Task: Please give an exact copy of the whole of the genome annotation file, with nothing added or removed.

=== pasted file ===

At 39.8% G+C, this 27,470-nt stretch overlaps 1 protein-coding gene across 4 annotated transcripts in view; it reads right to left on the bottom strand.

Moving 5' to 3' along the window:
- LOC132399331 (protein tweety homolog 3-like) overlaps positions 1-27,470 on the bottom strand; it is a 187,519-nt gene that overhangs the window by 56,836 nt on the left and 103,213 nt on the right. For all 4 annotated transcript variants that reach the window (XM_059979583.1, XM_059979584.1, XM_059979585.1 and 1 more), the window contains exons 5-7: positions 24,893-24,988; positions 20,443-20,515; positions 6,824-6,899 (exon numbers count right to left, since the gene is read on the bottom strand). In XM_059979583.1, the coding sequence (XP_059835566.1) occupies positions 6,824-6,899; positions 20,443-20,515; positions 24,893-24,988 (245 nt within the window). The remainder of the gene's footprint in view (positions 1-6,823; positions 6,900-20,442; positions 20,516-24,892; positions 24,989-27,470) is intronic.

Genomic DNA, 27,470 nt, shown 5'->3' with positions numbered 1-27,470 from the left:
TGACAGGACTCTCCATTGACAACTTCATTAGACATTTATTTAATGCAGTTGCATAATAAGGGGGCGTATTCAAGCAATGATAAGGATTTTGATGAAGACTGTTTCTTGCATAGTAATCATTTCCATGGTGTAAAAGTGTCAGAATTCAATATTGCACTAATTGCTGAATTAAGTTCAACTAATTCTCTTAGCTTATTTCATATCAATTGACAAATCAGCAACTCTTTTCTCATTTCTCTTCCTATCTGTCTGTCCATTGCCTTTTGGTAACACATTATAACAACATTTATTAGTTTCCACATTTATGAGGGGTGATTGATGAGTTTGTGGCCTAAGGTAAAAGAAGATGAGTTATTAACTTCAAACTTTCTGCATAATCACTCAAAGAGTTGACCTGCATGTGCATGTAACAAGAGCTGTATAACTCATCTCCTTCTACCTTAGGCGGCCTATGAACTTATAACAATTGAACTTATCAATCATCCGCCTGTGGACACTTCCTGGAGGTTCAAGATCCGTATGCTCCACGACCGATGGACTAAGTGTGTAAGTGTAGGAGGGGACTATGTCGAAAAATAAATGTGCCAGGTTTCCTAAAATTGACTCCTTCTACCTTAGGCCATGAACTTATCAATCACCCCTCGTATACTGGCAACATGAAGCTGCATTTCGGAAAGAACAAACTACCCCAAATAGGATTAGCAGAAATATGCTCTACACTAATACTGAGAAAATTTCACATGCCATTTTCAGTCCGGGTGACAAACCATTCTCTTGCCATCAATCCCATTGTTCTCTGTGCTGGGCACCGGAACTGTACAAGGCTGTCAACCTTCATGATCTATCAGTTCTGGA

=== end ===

At 39.8% G+C, this 27,470-nt stretch overlaps 1 protein-coding gene across 4 annotated transcripts in view; it reads right to left on the bottom strand.

Moving 5' to 3' along the window:
- LOC132399331 (protein tweety homolog 3-like) overlaps positions 1-27,470 on the bottom strand; it is a 187,519-nt gene that overhangs the window by 56,836 nt on the left and 103,213 nt on the right. For all 4 annotated transcript variants that reach the window (XM_059979583.1, XM_059979584.1, XM_059979585.1 and 1 more), the window contains exons 5-7: positions 24,893-24,988; positions 20,443-20,515; positions 6,824-6,899 (exon numbers count right to left, since the gene is read on the bottom strand). In XM_059979583.1, the coding sequence (XP_059835566.1) occupies positions 6,824-6,899; positions 20,443-20,515; positions 24,893-24,988 (245 nt within the window). The remainder of the gene's footprint in view (positions 1-6,823; positions 6,900-20,442; positions 20,516-24,892; positions 24,989-27,470) is intronic.

Genomic DNA, 27,470 nt, shown 5'->3' with positions numbered 1-27,470 from the left:
TGACAGGACTCTCCATTGACAACTTCATTAGACATTTATTTAATGCAGTTGCATAATAAGGGGGCGTATTCAAGCAATGATAAGGATTTTGATGAAGACTGTTTCTTGCATAGTAATCATTTCCATGGTGTAAAAGTGTCAGAATTCAATATTGCACTAATTGCTGAATTAAGTTCAACTAATTCTCTTAGCTTATTTCATATCAATTGACAAATCAGCAACTCTTTTCTCATTTCTCTTCCTATCTGTCTGTCCATTGCCTTTTGGTAACACATTATAACAACATTTATTAGTTTCCACATTTATGAGGGGTGATTGATGAGTTTGTGGCCTAAGGTAAAAGAAGATGAGTTATTAACTTCAAACTTTCTGCATAATCACTCAAAGAGTTGACCTGCATGTGCATGTAACAAGAGCTGTATAACTCATCTCCTTCTACCTTAGGCGGCCTATGAACTTATAACAATTGAACTTATCAATCATCCGCCTGTGGACACTTCCTGGAGGTTCAAGATCCGTATGCTCCACGACCGATGGACTAAGTGTGTAAGTGTAGGAGGGGACTATGTCGAAAAATAAATGTGCCAGGTTTCCTAAAATTGACTCCTTCTACCTTAGGCCATGAACTTATCAATCACCCCTCGTATACTGGCAACATGAAGCTGCATTTCGGAAAGAACAAACTACCCCAAATAGGATTAGCAGAAATATGCTCTACACTAATACTGAGAAAATTTCACATGCCATTTTCAGTCCGGGTGACAAACCATTCTCTTGCCATCAATCCCATTGTTCTCTGTGCTGGGCACCGGAACTGTACAAGGCTGTCAACCTTCATGATCTATCAGTTCTGGA